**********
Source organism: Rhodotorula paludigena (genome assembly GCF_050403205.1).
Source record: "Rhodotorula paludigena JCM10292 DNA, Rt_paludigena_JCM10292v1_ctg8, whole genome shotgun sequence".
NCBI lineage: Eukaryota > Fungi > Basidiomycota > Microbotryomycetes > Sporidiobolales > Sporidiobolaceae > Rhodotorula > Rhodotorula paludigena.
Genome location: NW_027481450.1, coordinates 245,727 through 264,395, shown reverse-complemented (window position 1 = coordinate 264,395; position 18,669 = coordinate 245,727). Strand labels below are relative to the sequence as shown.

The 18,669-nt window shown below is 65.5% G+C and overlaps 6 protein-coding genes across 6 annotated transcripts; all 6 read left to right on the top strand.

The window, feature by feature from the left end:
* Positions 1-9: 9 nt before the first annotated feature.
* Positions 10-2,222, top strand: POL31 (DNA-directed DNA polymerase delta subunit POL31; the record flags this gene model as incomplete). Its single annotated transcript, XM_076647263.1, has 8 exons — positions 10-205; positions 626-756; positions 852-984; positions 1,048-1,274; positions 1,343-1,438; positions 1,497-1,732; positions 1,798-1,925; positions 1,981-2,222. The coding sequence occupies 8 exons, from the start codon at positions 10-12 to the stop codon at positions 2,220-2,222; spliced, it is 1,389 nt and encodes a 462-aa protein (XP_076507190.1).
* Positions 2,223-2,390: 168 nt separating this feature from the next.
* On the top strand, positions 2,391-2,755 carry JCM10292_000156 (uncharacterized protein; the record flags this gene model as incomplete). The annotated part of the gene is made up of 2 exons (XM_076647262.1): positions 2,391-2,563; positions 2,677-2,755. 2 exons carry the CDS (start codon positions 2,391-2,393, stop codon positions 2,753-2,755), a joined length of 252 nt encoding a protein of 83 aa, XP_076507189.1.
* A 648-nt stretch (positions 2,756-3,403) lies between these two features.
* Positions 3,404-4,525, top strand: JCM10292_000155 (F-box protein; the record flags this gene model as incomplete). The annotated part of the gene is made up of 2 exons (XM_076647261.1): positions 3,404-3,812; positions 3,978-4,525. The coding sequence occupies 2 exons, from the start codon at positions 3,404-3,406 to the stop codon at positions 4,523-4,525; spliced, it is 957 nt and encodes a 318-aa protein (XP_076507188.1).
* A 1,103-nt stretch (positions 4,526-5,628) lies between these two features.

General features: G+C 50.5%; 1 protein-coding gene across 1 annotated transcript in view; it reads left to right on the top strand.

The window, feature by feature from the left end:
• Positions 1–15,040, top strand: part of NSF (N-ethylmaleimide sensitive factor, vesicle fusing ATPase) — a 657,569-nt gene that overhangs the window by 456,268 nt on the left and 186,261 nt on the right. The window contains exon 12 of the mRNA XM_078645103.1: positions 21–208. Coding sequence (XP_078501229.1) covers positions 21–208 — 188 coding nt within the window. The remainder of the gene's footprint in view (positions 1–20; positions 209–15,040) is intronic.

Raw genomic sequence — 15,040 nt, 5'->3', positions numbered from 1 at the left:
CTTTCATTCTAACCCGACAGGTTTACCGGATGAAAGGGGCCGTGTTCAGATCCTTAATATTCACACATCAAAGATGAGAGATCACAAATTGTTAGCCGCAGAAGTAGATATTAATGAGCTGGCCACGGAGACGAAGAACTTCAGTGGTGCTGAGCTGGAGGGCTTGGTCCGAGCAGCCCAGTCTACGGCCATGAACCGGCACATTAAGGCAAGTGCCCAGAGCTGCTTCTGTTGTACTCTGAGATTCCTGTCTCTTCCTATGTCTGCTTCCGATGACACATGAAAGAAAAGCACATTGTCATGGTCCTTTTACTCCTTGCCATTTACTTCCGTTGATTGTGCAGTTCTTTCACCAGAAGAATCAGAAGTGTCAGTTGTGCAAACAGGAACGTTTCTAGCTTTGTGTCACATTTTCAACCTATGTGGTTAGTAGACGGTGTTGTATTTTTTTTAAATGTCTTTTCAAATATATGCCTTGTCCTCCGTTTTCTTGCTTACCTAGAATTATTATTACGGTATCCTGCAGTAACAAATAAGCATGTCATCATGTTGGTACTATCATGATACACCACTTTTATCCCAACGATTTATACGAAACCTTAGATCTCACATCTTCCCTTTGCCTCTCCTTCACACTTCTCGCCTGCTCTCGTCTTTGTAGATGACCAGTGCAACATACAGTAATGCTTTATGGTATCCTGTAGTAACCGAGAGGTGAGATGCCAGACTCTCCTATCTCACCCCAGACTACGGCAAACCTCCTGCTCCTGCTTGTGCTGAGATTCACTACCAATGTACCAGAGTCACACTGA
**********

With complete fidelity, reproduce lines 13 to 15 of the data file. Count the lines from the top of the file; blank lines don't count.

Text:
* A 1,103-nt stretch (positions 4,526-5,628) lies between these two features.

General features: G+C 50.5%; 1 protein-coding gene across 1 annotated transcript in view; it reads left to right on the top strand.

The window, feature by feature from the left end: